Our Ladies (15)
Our Ladies (15)
Director: Michael Caton-Jones
Runtime: 106 minutes
Cast: Eve Austin, Tallulah Greive, Abigail Lawrie, Sally Messham, Rona Morison, Marli Siu, Stuart Martin, Jack Greenlees and Kate Dickie
Synopsis: In 1990s Scotland, a group of Catholic school girls get an opportunity to go into Edinburgh for a choir competition, but they’re more interested in drinking, partying and hooking up than winning the competition.
Director Michael Caton-Jones’ [Memphis Belle (1990), Basic Instinct 2 (2006) and Urban Hymn (2015)] adaptation of Alan Warner’s novel The Sopranos does not disappoint.
Our Ladies follows a group of Scottish schoolgirls on a day trip to Edinburgh to perform in a choir competition. For these teens from a small town in the Scottish Highlands, it becomes a chance to escape their daily lives and run riot in the big city. With few expectations for their futures, Orla (Tallulah Greive), Finnoula (Abigail Lawrie), Manda (Sally Messham), Kay (Eve Austin), Chell (Rona Morison) and Kylah (Marli Siu) are determined to live for every moment in this raucous tale of love, life and true friendship.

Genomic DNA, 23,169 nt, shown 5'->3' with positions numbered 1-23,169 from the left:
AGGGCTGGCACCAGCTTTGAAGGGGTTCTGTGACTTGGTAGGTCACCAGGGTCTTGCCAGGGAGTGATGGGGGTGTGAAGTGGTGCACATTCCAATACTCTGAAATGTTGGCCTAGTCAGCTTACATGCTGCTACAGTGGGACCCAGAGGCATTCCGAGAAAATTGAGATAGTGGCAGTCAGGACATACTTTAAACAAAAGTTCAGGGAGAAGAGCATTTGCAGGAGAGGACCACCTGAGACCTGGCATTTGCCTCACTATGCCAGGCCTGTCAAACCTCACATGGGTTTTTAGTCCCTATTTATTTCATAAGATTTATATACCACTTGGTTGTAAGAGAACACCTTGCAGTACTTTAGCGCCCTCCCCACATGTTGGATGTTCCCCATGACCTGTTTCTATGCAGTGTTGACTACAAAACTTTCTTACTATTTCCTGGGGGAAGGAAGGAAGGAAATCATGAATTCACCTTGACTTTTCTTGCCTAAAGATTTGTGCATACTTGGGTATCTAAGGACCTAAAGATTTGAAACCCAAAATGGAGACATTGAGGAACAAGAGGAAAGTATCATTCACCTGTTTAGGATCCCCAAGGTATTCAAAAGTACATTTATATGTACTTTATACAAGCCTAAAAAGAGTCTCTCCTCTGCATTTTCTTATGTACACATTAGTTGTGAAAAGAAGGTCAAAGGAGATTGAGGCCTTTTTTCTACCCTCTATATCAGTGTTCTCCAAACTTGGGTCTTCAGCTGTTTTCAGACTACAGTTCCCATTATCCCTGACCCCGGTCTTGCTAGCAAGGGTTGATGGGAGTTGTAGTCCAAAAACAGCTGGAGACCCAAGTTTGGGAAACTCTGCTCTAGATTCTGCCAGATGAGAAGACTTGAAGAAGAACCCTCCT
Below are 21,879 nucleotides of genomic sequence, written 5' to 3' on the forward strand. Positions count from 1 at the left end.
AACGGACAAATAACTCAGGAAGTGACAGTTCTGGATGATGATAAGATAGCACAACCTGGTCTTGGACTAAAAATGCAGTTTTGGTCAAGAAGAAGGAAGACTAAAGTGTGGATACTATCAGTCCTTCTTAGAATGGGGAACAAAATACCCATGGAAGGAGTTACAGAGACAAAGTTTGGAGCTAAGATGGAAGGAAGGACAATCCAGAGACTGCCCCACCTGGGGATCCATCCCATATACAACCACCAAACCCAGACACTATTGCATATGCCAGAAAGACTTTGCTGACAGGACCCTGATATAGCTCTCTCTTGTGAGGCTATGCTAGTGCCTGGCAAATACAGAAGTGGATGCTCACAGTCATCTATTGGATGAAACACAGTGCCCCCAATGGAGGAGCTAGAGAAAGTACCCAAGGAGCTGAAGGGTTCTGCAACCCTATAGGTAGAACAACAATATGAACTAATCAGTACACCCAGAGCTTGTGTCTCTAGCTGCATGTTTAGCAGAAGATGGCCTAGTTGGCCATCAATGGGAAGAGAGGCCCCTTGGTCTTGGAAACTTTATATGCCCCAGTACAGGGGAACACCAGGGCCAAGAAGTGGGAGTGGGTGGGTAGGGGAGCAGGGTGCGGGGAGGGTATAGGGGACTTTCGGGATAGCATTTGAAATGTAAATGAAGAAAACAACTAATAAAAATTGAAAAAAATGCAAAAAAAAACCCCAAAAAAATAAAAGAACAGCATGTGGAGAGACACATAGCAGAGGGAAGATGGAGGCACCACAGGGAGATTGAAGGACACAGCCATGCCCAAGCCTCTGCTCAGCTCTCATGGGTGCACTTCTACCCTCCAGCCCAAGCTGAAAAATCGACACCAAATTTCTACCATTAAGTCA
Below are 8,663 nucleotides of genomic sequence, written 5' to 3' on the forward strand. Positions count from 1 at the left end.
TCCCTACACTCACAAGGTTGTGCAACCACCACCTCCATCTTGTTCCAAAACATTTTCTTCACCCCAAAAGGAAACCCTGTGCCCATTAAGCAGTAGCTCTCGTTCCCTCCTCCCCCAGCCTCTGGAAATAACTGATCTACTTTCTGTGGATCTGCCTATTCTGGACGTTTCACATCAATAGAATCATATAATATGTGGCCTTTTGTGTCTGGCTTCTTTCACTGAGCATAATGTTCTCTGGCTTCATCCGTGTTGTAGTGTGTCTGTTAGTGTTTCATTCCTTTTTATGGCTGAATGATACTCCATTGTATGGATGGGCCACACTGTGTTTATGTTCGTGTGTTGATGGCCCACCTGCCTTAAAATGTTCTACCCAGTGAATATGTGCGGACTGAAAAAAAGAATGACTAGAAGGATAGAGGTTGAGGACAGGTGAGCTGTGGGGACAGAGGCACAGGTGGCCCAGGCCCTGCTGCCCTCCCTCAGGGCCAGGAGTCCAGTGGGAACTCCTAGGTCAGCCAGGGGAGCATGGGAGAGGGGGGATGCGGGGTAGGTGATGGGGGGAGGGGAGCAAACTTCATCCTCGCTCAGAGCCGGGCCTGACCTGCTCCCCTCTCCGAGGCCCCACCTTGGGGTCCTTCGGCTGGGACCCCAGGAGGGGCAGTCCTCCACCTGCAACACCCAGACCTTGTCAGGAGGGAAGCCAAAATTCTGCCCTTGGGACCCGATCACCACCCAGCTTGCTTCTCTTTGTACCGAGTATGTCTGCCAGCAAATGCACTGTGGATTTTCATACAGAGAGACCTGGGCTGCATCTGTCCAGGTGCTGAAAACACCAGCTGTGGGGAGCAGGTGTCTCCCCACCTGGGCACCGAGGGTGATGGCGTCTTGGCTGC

The film offers a deft balance of hilarity and poignancy, with breakthrough performances from a talented ensemble cast during a long, raucous day. Our Ladies is not for the faint-hearted as the group of rowdy, vodka-fuelled Highland girls hit the big city in search of adventure, shopping and a good time.
It is very much a 1990’s story with a tremendous soundtrack from Roddy Hart and beautiful cinematography from Dennis Crossan of Fort William and Edinburgh exteriors.
These are girls at a threshold, caught between what they see as their lot in life, their parents’ wishes for them, and the dreams they’re not yet ready to admit, even to their best friends, exploring adulthood, their sexuality and what might be possible for them beyond Fort William. They are beyond the control of the only supervising adult, a nun, Sister Condron, played by the always superb Kate Dickie [Red Road (2006), Prometheus (2012) Filth (2013), The Witch (2015)]. Changing attitudes to sexuality and minors and #MeToo movement make this ladette themed story dated in today’s world but this spirited ensemble piece with excellent musical and lively karaoke interludes is guaranteed to impress.
Images courtesy of Sony